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Revving Up EV Battery Technology: NSF's Commercialization Program Sparks Innovation

Alex Huang

A new battery technology is poised to boost electric vehicle capabilities by increasing how far a vehicle can go on a single charge and enabling more sustainable transportation. It could help usher in a future where electric vehicles play a major role in redefining mobility and environmental responsibility.

This technology is getting closer to reality as a research team from the Chandra Family of Electrical and Computer Engineering was recently accepted into the National Science Foundation’s National I-Corps program – which aims to accelerate the transformation of cutting-edge research into real-world applications. Through the program, they will work toward the commercialization of their M3 Battery Inverter technology.


The M3 Battery Inverter is a technology that does two things at once: it works with batteries and something called an inverter, which inverts the DC power from the battery to the AC power for motors. Electric vehicle batteries typically feature a system that controls everything from a central point.

But the M3 Battery Inverter does things differently. The device divides control of battery voltage and output power into several smaller sections and fine tunes the voltage and output power for each section. It pairs with a  traditional inverter that powers the entire battery pack, allowing more flexibility in controlling individual battery cells. Because of this, the M3 Battery Inverter makes batteries more efficient in their use of power and energy.

Alex Huang, a professor in the Chandra Family Department of Electrical and Computer Engineering at The University of Texas at Austin, along with his team of graduate students Peng “Patrick” Han and Rishab Anand, with their Texas Venture Mentoring Service mentor, Thomas Ortman, a veteran of clean energy technology and startups, as part of the I-Corps program.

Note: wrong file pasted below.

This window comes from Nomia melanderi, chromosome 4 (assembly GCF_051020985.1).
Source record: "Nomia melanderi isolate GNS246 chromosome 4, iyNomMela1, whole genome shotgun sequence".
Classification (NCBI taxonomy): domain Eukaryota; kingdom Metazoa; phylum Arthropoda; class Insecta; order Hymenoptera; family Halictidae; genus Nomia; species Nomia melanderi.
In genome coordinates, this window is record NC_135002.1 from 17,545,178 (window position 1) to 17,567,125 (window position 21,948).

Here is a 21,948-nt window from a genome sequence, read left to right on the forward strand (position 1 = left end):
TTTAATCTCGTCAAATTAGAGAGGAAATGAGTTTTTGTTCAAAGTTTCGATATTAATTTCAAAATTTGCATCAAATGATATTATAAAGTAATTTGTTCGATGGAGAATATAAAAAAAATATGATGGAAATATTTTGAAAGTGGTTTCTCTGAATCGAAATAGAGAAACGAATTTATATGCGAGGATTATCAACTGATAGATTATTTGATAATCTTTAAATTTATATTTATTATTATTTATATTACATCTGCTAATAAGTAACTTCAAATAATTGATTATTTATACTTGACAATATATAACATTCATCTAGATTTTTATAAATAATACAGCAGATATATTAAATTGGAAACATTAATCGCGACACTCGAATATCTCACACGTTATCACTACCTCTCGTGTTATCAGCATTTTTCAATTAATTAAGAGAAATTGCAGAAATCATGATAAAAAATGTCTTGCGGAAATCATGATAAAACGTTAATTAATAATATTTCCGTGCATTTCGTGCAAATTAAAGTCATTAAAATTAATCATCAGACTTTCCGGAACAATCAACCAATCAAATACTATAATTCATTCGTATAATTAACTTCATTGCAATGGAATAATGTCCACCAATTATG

Huang Alex

Huang, recipient of the NSF Partnership for Innovation-Research Partner grant, expressed his excitement about participating in the I-Corps program and industry research partnership with BMW North America, which aims to accelerate the transformation of research into real-world applications.

"The acceptance of our team into the National I-Corps program is a thrilling opportunity to propel our research towards real-world applications," said Huang. "We are confident that this technology has the potential to revolutionize the EV market by offering more affordable, efficient, and sustainable electric vehicles."

The M3 Battery Inverter technology could play a key role in a more sustainable future for the EV industry, offering increased efficiency, reduced charging times, and improved overall performance through an estimated 99% inverter efficiency and 10% increase in vehicle range. The granular battery management technology, integrated battery, and power electronics enhance safety, reliability, and battery life by reducing stress on weaker cells, effectively increasing energy sustainability and battery efficacy.

The commercial application of the M3 Battery Inverter technology holds great promise for the  EV industry, which has experienced exponential growth, with a projected valuation of $986 billion by 2027.

Through I-Corps programming, Huang, Han, Anand, and Ortman will engage in programming designed to help them successfully commercialize their technology to meet market expectations in terms of cost, range, charging time, safety, and charging infrastructure.

As the EV market continues to grow, the demand for innovative technologies like the M3 Battery Inverter is expected to soar. Huang's team is eager to advance their research with the support of the I-Corps program, generating traction with EV original equipment manufacturers to further transform their technology and make a tangible impact on the world of electric vehicles.

Huang's team invites anyone interested in assisting with their customer discovery process to visit his website. Learn more about the NSF I-Corps program here.